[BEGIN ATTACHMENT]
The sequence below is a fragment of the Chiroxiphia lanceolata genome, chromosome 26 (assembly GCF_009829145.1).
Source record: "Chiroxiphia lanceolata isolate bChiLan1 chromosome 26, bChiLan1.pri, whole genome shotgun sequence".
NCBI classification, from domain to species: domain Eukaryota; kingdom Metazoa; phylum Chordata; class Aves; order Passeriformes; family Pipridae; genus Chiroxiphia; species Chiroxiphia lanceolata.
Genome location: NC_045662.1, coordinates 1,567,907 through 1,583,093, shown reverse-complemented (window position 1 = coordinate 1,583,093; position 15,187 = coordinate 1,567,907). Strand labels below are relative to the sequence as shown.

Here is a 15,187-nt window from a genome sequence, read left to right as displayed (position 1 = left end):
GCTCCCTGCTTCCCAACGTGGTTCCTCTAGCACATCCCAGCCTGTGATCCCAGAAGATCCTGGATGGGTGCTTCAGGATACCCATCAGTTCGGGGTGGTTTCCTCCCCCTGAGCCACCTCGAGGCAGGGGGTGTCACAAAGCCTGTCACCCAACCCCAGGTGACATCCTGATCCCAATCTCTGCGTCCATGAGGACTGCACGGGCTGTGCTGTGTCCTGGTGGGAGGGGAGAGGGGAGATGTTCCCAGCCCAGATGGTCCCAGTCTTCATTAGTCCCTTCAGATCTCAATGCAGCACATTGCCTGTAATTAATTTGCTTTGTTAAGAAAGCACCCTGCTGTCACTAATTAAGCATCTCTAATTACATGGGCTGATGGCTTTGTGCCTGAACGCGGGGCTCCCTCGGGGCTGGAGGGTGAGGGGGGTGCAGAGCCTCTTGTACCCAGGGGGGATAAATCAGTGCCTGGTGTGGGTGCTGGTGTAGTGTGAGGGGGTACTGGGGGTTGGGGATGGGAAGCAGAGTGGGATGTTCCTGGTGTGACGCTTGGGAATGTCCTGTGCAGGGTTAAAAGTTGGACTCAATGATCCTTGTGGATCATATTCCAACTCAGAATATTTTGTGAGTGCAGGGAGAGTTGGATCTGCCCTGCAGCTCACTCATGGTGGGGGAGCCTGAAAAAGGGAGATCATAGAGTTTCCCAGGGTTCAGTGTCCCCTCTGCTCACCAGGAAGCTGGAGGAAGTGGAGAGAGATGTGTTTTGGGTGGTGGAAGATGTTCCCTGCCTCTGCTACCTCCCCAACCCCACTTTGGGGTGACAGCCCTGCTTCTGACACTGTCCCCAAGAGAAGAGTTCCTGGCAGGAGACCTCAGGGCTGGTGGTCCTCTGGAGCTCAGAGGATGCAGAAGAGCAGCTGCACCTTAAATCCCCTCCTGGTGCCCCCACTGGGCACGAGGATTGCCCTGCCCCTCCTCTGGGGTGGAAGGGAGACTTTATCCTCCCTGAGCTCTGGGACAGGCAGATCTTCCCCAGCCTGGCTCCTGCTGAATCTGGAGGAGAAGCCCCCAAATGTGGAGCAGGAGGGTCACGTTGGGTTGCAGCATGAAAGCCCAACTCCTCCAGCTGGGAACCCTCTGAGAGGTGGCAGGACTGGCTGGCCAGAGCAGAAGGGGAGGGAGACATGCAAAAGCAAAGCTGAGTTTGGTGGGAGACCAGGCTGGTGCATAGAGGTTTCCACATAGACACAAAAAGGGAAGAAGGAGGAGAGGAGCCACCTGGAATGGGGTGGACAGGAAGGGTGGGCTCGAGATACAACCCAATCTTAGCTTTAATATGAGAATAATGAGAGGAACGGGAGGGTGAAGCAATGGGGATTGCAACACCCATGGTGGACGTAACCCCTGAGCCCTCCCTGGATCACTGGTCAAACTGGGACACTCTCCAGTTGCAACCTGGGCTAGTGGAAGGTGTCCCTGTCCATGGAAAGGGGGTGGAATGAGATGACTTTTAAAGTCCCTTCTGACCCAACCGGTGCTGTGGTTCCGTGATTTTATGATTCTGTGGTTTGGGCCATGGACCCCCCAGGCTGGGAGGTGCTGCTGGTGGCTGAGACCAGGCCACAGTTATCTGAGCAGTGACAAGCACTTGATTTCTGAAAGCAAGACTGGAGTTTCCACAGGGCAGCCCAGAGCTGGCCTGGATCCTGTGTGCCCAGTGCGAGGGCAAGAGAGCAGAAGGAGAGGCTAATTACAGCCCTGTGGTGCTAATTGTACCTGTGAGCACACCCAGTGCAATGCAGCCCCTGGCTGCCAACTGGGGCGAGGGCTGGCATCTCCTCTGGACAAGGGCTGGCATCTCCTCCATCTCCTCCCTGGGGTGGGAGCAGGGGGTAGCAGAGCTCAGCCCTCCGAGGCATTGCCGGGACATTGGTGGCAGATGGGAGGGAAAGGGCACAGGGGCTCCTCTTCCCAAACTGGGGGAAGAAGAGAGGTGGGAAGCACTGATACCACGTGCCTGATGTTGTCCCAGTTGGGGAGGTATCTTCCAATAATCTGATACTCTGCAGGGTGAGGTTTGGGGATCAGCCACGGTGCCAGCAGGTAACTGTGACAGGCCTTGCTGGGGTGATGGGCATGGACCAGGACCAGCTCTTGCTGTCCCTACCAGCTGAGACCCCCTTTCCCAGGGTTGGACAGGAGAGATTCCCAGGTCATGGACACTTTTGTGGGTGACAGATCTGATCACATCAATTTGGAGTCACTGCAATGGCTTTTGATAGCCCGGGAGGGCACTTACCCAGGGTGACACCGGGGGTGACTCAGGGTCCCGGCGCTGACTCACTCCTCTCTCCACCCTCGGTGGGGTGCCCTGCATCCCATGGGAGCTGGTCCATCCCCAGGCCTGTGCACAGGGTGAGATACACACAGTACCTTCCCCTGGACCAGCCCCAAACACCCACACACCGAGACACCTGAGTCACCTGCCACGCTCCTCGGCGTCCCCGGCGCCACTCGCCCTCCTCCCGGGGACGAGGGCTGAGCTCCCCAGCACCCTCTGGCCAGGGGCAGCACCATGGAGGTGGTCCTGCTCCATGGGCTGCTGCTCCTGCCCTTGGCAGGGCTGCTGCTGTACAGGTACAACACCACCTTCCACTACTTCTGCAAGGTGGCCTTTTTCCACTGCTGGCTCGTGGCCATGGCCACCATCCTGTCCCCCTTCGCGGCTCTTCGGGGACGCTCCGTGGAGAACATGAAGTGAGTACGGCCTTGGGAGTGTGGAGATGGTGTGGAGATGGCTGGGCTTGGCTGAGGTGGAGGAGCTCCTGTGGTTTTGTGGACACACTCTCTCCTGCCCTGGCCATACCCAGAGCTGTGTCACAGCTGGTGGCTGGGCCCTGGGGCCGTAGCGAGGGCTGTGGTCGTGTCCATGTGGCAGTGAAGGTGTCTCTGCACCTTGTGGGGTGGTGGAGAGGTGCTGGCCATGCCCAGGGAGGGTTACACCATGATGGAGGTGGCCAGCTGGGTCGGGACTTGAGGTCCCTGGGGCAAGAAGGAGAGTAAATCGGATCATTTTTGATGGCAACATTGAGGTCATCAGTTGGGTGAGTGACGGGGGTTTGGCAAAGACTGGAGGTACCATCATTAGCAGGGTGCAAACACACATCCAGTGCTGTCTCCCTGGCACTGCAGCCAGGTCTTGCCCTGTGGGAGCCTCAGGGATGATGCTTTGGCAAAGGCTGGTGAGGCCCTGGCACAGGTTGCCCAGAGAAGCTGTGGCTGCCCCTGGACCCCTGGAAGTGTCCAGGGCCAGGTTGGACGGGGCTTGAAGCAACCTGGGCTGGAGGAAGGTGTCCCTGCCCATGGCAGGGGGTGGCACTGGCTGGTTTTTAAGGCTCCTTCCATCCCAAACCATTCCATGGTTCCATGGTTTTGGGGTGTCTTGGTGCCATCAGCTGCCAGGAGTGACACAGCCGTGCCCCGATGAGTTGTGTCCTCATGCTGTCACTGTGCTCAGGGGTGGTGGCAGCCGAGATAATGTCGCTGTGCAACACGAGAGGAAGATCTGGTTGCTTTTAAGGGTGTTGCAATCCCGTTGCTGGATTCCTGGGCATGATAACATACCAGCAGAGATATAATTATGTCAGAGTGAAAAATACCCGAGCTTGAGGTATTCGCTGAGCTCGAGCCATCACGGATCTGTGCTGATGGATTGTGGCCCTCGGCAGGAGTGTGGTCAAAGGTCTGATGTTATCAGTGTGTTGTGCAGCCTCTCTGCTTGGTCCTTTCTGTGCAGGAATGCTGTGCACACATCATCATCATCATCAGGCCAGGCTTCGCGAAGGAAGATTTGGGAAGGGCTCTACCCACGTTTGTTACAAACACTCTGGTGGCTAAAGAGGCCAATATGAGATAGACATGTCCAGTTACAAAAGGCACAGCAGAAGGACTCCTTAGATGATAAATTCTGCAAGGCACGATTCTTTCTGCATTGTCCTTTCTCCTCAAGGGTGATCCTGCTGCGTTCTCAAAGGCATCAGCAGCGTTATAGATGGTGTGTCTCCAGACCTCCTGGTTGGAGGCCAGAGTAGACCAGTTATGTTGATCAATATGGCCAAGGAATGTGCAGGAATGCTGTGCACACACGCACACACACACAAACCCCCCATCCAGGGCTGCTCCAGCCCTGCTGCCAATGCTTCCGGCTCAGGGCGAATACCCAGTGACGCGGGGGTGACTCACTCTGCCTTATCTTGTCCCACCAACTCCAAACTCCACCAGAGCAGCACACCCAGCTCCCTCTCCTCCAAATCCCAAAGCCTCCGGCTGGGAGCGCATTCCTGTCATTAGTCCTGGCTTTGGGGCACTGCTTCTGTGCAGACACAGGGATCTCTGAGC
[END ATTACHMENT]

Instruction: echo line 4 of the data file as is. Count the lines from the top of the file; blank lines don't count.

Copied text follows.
Genome location: NC_045662.1, coordinates 1,567,907 through 1,583,093, shown reverse-complemented (window position 1 = coordinate 1,583,093; position 15,187 = coordinate 1,567,907). Strand labels below are relative to the sequence as shown.